An adult case of hand-foot-mouth disease showing severe mucous involvement
Published Web Locationhttps://doi.org/10.5070/D39wz2c40w
Letter: An adult case of hand-foot-mouth disease showing severe mucous involvementDepartment of Dermatology, Kyoto University, Kyoto, Japan
Emi Shikuma, Akihiro Fujisawa, Miki Tanioka, Yumi Matsumura, Yoshiki Miyachi
Dermatology Online Journal 17 (12): 15
Hand-foot-mouth disease is a common childhood viral infection. Generally, small vesicles and erosions occur on the hands, feet and oral mucosa. We report an unusual case of this disease that occurred in an immunocompent adult and resulted in severe erosion on the lips and mucous membranes.
Hand-foot-mouth disease (HFMD) is an acute virus infectious disease that becomes more common among children in summer. It is a disease primarily located on the hands, feet, and oral mucosa and is characterized by the formation of white and oval vesicles, sized 2-3 mm. It usually resolves in several days.
A 22-year-old male was referred to our department for the evaluation of severe erosion on the lips and oral mucosa. He had suffered from a high fever, headache, and cough for 10 days. Five days before his visit at our clinic, he noticed vesicles on the hands and feet. Painful lesions on the oral mucosa developed 4 days before his consultation. The mucosal lesions rapidly eroded, which made eating difficult. His past medical history was unremarkable.
Physical examination revealed edematous lips and oral mucosa with erosion, bleeding, and pus. The lesions were too painful for him to eat and open his mouth (Figure 1a). A few vesicles sized 5-10 mm were scattered on the hands and feet (Figure 1b). He was admitted to our department. Tzanck test of a vesicle on the hand detected no herpetic giant cells. Direct immunofluorescent examination of a mucosal biopsy, specific antibodies against desmoglein 1 or 3, and HIV antibody testing were all negative. Cerebrospinal fluid examination and a CT scan of the whole body found no abnormality.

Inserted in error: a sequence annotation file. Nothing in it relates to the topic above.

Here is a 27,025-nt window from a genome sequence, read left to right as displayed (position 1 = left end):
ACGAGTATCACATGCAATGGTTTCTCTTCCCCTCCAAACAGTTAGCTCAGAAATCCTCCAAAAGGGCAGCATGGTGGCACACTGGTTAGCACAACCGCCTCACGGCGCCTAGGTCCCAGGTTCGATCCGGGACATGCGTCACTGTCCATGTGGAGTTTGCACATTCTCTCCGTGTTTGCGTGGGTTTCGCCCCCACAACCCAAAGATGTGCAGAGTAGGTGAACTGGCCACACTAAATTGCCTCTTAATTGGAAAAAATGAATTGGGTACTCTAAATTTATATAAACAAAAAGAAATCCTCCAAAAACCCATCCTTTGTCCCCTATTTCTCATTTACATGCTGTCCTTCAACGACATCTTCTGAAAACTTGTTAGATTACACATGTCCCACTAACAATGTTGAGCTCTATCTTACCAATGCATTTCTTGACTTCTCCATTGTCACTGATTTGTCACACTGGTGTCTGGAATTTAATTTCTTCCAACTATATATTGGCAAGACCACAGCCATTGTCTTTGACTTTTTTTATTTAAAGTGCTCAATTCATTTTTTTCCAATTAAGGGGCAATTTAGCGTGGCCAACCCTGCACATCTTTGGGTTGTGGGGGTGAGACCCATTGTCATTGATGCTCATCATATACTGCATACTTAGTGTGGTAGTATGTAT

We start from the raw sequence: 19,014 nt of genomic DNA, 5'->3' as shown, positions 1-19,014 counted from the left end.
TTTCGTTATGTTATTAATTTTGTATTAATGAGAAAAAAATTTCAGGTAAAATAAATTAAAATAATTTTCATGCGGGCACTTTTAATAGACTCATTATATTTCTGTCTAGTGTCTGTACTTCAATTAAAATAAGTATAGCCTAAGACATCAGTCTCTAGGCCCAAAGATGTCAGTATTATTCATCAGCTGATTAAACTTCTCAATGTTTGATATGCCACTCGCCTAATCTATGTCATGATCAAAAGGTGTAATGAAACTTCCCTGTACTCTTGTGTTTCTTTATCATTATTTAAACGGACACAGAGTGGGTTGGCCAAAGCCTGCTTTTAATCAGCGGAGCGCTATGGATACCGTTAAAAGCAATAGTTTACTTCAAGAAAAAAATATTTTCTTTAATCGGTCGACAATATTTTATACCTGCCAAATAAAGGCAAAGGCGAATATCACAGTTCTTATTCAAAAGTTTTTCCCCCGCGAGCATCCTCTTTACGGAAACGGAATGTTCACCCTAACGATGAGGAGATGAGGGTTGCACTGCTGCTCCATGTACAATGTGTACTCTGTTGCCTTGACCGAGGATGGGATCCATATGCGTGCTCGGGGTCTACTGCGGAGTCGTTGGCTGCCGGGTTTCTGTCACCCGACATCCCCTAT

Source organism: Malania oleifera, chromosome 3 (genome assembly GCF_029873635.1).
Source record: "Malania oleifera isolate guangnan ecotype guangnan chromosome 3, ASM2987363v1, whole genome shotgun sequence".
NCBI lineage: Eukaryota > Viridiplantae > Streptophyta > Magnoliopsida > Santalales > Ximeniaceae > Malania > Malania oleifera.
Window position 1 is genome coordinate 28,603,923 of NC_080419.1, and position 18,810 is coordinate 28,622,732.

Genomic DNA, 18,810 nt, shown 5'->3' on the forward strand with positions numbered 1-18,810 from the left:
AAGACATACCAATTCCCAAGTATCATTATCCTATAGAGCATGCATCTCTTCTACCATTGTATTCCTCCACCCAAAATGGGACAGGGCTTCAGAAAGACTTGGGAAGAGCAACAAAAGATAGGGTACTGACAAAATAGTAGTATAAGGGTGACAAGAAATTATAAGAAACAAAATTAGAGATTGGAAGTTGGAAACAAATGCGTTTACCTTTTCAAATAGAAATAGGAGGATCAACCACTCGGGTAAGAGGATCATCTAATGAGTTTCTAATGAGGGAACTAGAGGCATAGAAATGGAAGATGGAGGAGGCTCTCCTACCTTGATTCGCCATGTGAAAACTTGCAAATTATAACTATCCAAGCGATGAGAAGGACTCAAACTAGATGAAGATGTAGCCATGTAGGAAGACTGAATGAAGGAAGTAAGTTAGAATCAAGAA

Histopathological examination of a vesicle on the hand showed an intraepidermal bulla including degenerated keratinocytes (Figure 2). No multinuclear cells or inclusion bodies were found. Neutralization test for coxsackie virus type 16 using his paired serum samples showed a sixty-four fold increase in serum titer; serology for enterovirus type 71 was negative. These results suggested that the cause of the eruptions were coxsackie virus type 16.
His skin lesions were diagnosed as HFMD and was treated with intravenous fluid replacement. The skin lesions resolved without complications in 10 days.
In 2011, an outbreak of HFMD is occurring in Japan for the first time in the past 10 years.
The characteristic features of HFMD in 2011 in Japan are adult cases with severe systemic symptoms, larger skin eruptions, and a wider distribution on the face and buttocks besides the hands and feet. We have also observed similar adult cases of HFMD looking like varicella zoster this year.
In adult cases of HFMD, more severe skin symptoms than children are common. However, hospital admission is usually not necessary . Severe erosion on the upper and lower lips caused us to suspect pemphigus vulgaris or paraneoplastic pemphigus. However, subsequent testing excluded the possibility.
We have no idea why HFMD is exhibiting unusual clinical manifestations in 2011 in Japan. However, a possible explanation is a gene alternation of coxsackie virus type 16. In the previous outbreak in Singapore in 2008, mutations of coxsackie A strains and enterovirus type 71 were suspected as the cause . Moreover, genetic variation of coxsackie virus B5 was reported to be associated with aseptic meningitis in Greece . Another possibility is that coxsackie virus type 6 may have caused the severe symptoms. This virus was detected in half of the HFMD cases in Japan in 2011. The neutralization test for coxsackie virus type 16 is known to show cross reactivity to type 6. We suggest that dermatologists should be aware of the new manifestations of HFMD.
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2. Wu Y, Yeo A, Phoon MC et al. The largest outbreak of hand; foot and mouth disease in Singapore in 2008: the role of enterovirus 71 and coxsackievirus A strains. Int J Infect Dis 2010; 14: e1076-81. [PubMed]
3. Papa A, Dumaidi K, Franzidou F, Antoniadis A. Genetic variation of coxsackie virus B5 strains associated with aseptic meningitis in Greece. Clin Microbiol Infect 2006; 12: 688-91. [PubMed]
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